• The semi-colon is added to the end of each statement. A statement tells the computer to do something. In human language, 'Apples are green' is not a statement; 'eat that apple' is a statement. [4]

As you have probably noticed, the syntax for declaring a variable (i.e. telling the computer to set aside some of its precious RAM to store your variable) is as follows:

var variableName:DataType;

Now let's take a look at the second line. The equal sign is called the assignment operator It is used to assign a value to a variable. In this case, since we're assigned the words 'Hello world!' to the variable.

The third line is a function which prints the words 'Hello world!' on the output screen.[5] A detailed explanation of functions will be given in the chapter on functions. For now, just take it for granted.

A shortcut


There's a quicker way to declare a variable and assign a value to it.

Code Result
var Hello:String = "Hello world!";

Hello world!

This is called initialising a variable.

The syntax for initialising a variable is as follows:

var VariableName:DataType = Value;

How should I name my variable?


Like most programming languages, ActionScript does not allow certain names.

  • All variable names must start with a letter, an underscore (_) or a dollar sign($). Numbers are also allowed after the first character. No other characters should be used.
  • From Flash Player 7 on, variable names are case-sensitive. That means thisVariable and thisvariable are two distinct variables.
  • Reserved words (words that are used in Flash syntax) cannot be used as variable names.

Here's a list of reserved words:

  • add
  • and
  • break
  • case
  • catch
  • class
  • continue
  • default
  • delete
  • do
  • dynamic
  • else
  • eq
  • extends
  • false
  • finally
  • for
  • function
  • ge
  • get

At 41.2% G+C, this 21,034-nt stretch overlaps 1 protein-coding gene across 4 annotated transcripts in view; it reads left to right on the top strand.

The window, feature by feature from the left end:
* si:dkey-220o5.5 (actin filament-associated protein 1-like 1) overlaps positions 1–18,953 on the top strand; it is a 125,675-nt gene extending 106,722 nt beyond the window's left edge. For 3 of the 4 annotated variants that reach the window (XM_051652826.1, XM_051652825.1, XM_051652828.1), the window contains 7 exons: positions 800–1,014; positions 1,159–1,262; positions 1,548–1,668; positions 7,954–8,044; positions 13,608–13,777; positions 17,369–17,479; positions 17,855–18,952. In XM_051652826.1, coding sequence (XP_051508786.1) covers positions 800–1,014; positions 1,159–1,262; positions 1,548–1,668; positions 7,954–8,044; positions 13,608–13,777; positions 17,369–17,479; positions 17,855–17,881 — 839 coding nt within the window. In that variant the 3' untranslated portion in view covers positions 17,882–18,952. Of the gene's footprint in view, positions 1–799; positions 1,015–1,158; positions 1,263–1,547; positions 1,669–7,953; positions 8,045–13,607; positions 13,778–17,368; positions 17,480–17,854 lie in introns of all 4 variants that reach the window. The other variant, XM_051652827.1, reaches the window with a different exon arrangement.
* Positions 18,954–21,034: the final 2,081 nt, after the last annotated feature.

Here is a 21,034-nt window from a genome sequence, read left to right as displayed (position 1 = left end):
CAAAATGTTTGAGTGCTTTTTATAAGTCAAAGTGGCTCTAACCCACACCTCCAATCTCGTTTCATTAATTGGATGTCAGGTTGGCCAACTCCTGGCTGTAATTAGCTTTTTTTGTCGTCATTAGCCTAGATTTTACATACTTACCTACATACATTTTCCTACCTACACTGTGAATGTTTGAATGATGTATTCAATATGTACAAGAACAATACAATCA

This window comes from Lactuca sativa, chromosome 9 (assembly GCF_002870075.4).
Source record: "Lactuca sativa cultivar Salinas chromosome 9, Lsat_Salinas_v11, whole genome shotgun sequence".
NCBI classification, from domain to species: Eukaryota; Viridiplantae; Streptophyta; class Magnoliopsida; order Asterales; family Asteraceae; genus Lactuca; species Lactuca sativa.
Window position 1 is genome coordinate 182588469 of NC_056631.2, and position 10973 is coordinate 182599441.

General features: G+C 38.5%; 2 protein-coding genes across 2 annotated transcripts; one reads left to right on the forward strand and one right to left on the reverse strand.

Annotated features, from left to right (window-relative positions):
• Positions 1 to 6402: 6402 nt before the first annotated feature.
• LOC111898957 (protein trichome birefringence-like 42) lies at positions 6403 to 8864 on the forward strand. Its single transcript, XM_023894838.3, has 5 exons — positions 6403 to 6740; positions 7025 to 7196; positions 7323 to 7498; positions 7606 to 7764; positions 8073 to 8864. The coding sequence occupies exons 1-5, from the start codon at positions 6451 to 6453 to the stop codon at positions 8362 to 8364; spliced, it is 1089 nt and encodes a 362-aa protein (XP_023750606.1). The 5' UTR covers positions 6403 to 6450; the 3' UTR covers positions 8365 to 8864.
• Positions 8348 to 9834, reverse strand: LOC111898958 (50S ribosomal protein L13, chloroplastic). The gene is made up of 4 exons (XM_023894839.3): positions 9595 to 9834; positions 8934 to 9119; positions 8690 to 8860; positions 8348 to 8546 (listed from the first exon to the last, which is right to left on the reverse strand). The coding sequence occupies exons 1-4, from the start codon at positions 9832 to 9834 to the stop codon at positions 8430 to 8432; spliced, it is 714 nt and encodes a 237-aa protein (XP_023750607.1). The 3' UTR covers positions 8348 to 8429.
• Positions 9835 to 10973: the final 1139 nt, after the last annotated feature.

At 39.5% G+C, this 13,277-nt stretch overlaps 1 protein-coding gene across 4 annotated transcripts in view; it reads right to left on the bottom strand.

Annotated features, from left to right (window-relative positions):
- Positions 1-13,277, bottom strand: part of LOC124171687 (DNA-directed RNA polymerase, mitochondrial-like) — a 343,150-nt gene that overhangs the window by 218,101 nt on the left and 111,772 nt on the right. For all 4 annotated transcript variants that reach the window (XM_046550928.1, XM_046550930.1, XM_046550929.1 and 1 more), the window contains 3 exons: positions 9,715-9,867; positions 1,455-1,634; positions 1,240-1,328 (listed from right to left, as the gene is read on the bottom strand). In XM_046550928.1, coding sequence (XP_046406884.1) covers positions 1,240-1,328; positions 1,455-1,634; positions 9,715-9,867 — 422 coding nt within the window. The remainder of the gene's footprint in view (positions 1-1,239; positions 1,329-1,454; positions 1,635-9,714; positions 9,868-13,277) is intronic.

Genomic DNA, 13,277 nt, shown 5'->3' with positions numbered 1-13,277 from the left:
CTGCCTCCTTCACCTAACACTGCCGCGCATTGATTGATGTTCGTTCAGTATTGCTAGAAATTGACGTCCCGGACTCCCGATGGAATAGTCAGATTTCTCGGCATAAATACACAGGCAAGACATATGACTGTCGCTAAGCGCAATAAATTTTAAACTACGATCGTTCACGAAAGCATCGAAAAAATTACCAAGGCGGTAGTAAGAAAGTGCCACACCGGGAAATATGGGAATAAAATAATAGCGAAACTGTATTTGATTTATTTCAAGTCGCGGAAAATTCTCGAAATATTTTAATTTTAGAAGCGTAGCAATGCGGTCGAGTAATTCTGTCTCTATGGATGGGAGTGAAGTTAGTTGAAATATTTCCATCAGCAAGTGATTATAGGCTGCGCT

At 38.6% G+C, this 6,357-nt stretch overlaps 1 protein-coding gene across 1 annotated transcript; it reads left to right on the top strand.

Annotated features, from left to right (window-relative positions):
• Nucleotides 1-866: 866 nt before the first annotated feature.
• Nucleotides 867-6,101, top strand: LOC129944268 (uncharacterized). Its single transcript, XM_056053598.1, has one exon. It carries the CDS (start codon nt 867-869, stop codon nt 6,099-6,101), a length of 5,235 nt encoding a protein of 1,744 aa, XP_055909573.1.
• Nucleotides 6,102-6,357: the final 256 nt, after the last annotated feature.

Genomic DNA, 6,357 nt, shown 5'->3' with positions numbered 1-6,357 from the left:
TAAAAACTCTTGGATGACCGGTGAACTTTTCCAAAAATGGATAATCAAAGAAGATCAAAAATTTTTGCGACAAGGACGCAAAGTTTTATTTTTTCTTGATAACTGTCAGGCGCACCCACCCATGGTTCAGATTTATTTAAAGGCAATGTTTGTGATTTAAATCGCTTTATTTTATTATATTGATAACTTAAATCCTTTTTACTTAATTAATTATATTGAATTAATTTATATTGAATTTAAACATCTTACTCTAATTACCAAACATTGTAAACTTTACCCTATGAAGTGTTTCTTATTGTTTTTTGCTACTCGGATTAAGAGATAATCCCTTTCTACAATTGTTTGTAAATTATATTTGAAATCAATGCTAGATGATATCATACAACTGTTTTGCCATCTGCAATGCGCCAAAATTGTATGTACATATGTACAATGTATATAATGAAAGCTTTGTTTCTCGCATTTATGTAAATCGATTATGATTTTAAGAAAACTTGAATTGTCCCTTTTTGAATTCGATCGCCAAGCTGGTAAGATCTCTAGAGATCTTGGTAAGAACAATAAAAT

• gt
  • if
  • ifFrameLoaded
  • implements
  • import
  • in
  • instanceof
  • interface
  • intrinsic
  • le
  • it
  • ne
  • new
  • not
  • null
  • on
  • onClipEvent
  • or
  • private
  • public
  • return
  • set
  • static
  • super
  • switch
  • tellTarget
  • this
  • throw
  • try
  • typeof
  • undefined
  • var
  • void
  • while
  • with

These words may be used in future releases of Flash, so it's best not to touch them, either, lest your application should go wrong in future versions of Flash Player.

  • as
  • abstract
  • Boolean
  • bytes
  • char
  • const
  • debugger
  • double
  • enum
  • export
  • final
  • float
  • goto
  • is
  • long
  • namespace
  • native
  • package
  • protected
  • short
  • synchronized
  • throws
  • transient
  • use
  • volatile

In addition, according to naming conventions, variables should always start with a lowercase letter and consist of words smashed together using CamelCase. For example, instead of $Animalspecies, you should name the variable animalSpecies. There is an exception to this rule, which will be discussed later.

An additional convention for Boolean variables is to use a verb of the third person at the beginning. The most common type is verb to be + complement, such as isHappy, isPaused, etc. Other examples of good Boolean names include likesCheese, hasPimples, and so on.

How can I delete a variable?


To delete a variable, we need to use the word 'delete':

Code Result
var someString:String = "Hello";
delete someString;


In this example, we have created deleted the variable 'Hello'.

Note that delete is often problematic. We will discuss this in brief in the second section, and in detail in the third section.



Now that you have an idea how variables work, let's move on to the second chapter: Operators.


  1. It can also be used to cast an object into another class, but that will come much later in the book.
  2. In ActionScript, primitive data types are 'wrapped' in the Number, String and Boolean classes respectively.
  3. In ActionScript 2.0, it is acceptable to write such a declaration:
    var Hello;
    Hello = "Hello world!";
    trace("Hello world!");

    In this code, the variable's data type is not defined. However, this is a frequent source of error for programmers who may then assign something else - like a number - to Hello. To avoid this error, it is highly recommended that you always declare the data type so that Flash will give you an error when you make such a mistake.

  4. The semi-colon is not required in ActionScript (unlike some languages like PHP), but it is strongly recommended that you add it.
  5. The output screen will pop up during runtime if you don't already have it in place.